- Headaches – Headaches of a different quality than before the onset of the fatigue are documented repeatedly in the past 3 years of medical records from Dr. J.
Co-Occuring Conditions from SSR 14-1p
Ms. M has been diagnosed with the co-occuring condition of Fibromyalgia.
Medical Signs from SSR 14-1p
The following medical signs were clinically documented over a period of more than 6 consecutive months:
- Palpably swollen or tender lymph nodes on physical examination; Medical records and health status report from Dr. J include clinical observations of “swollen glands”
- Persistent, reproducible muscle tenderness on repeated examinations, including the presence of positive tender points – The presence of positive tender points are documented in Dr. R’s treatment records “14/18 trigger points ” Ongoing muscular pain and tenderness was exhibited during repeated examinations.
Laboratory Findings from SSR 14-1p
Laboratory findings for Ms. M’s condition include:
- Elevated Antibody to Epstein Barr virus (Such and Such labs, 1/1/2015)
- Abnormal MRI – Emergency Room Report from Somewhereville Hospital shows MRI “hypertensive T2 the T3” (3/1/2015)
Mental Limitations from SSR 14-1p
- Memory and concentration problems that cause a serious reduction activities are documented repeatedly throughout Ms. M’s medical records. Her medical records from Dr. L and Dr. J in 2013-2016 include clinical observations of: cognitive dysfunction, trouble with word retrieval, short-term memory problems, confusion, and difficulty with focus and concentration.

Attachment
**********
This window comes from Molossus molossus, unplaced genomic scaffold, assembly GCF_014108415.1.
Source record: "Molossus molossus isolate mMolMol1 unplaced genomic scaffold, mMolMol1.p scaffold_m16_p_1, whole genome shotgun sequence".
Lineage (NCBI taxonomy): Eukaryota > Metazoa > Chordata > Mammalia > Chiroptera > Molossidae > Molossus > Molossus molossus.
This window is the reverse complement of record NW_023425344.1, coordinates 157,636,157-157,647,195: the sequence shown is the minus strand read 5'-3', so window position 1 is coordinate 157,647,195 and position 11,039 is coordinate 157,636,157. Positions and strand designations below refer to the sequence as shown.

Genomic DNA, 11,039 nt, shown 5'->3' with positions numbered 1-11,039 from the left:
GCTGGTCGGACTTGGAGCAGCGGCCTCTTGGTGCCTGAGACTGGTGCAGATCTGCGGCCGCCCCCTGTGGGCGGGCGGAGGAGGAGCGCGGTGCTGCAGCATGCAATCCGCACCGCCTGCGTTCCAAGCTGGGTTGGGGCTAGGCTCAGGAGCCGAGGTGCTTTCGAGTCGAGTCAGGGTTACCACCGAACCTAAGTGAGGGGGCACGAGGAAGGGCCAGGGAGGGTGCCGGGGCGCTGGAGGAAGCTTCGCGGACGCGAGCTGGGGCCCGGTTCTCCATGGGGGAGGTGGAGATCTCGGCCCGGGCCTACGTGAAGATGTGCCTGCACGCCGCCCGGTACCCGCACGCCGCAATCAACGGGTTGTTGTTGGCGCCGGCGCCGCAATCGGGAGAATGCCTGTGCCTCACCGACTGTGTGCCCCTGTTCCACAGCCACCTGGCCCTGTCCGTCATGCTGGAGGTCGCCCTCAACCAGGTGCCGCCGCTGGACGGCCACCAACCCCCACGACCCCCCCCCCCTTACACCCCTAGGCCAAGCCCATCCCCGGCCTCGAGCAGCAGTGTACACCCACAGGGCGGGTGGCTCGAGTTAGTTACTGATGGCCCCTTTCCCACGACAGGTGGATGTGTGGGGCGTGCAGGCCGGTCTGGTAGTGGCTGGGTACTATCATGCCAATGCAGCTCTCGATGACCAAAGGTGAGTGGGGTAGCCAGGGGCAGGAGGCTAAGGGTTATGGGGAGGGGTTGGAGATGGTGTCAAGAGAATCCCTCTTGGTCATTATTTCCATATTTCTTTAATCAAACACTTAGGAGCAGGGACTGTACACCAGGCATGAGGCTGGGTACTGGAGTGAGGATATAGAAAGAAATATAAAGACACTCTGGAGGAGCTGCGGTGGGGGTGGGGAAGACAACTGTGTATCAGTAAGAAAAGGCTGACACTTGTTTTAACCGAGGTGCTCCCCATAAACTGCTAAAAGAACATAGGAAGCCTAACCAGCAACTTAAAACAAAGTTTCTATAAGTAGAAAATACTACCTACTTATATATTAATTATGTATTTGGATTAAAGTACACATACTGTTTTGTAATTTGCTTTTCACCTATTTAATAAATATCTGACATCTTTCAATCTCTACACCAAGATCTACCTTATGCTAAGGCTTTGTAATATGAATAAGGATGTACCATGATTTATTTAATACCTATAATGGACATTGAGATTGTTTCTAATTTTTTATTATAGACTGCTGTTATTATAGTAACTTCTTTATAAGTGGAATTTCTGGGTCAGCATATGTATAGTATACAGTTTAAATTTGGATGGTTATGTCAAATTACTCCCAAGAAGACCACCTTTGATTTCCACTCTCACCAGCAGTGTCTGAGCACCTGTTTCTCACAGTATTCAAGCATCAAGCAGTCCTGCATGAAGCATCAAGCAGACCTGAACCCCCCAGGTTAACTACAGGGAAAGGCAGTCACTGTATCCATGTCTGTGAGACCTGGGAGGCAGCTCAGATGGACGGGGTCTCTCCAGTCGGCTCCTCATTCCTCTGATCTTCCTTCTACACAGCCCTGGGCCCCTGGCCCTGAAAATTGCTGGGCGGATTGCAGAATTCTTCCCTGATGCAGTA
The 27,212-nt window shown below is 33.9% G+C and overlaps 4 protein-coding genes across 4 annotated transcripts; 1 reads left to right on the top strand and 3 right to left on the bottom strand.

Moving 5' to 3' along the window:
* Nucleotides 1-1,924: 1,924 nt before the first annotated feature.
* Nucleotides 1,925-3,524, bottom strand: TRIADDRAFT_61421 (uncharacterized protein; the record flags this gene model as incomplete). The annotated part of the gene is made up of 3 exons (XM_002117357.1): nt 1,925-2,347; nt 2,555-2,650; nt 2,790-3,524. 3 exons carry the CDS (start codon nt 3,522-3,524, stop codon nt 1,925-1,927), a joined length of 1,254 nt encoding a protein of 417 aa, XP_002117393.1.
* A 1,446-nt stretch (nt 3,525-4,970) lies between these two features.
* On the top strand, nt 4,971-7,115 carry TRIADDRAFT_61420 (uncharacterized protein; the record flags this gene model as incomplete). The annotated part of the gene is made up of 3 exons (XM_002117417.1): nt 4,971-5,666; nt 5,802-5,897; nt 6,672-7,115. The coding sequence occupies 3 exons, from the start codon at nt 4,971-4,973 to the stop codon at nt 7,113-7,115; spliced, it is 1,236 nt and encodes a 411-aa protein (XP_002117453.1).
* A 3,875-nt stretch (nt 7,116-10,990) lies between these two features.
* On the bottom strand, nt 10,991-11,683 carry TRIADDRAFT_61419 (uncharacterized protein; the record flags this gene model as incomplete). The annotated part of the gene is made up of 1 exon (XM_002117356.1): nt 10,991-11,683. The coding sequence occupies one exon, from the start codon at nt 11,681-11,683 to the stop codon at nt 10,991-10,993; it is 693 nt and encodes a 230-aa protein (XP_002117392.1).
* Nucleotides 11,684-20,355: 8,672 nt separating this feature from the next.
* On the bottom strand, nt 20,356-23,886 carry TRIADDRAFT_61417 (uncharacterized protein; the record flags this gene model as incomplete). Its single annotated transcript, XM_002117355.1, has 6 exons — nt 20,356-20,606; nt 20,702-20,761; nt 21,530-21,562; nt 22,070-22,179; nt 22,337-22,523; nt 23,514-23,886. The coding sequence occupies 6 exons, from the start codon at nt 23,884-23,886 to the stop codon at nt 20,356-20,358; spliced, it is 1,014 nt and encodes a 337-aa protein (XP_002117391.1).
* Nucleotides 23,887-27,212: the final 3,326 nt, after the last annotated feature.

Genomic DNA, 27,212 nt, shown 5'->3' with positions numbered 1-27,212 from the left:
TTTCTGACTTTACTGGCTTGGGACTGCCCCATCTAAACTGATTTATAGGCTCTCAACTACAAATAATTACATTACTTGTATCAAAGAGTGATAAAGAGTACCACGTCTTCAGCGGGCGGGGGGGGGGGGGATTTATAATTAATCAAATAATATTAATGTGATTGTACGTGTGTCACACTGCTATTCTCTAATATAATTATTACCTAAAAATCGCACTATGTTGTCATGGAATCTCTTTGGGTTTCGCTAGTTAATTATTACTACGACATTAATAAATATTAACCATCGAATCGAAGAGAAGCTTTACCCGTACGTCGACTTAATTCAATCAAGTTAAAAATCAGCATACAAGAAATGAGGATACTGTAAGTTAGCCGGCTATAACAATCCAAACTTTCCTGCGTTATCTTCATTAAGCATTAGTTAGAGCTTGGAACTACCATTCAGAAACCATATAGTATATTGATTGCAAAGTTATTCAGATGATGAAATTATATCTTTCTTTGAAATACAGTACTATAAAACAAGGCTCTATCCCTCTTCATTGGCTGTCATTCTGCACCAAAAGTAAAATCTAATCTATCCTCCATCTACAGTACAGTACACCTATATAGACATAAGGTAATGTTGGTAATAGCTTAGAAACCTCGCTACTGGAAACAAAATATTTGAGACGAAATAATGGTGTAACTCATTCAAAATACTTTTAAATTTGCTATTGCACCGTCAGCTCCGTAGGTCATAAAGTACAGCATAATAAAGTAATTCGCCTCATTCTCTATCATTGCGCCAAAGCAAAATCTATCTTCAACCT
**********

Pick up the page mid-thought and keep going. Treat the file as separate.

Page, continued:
Ms. M’s symptoms impair her ability to perform daily tasks and make her unable to maintain gainful activity.
Persistence and Pace – Ms. M’s symptoms of persistent fatigue and weakness limit her ability to perform daily tasks. Her medical records document fatigue and limited endurance and unrelenting fatigue. Her medical condition requires her to lie down throughout the day.
Mobility and Dexterity – Fibromyalgia, pain and chronic inflammation impair her ability to perform tasks. Her pain is aggravated by any physical activity. She experiences neurological dysfunction. Her medical records include clinical observations of trouble balancing, unsteady walk, and poor coordination.
Unpredictability – Ms. M’s symptoms of fatigue, pain, weakness and cognitive dysfunction are variable and unpredictable, making her unable to meet deadlines or consistently participate in activities. She can sit for about 30 minutes, recline about one hour at a time. She can only stand comfortably for 5-15 minutes, and if she walks leisurely up to 15 minutes, then she must retire to the bed afterward.
Memory and Concentration – Ms. M experiences significant cognitive dysfunction. Her ability to process and retain information has been severely affected. In addition, chronic pain and fibromyalgia cause her problems with focus and attention. Clinical observations of concentration and memory problems are reported on multiple occasions throughout her medical records.
In summary, Ms. M continues to experience a severe medical condition that affects her activities of daily living. In my medical opinion, she is unable to perform work-related activities on a sustained basis.
Dr. J, MD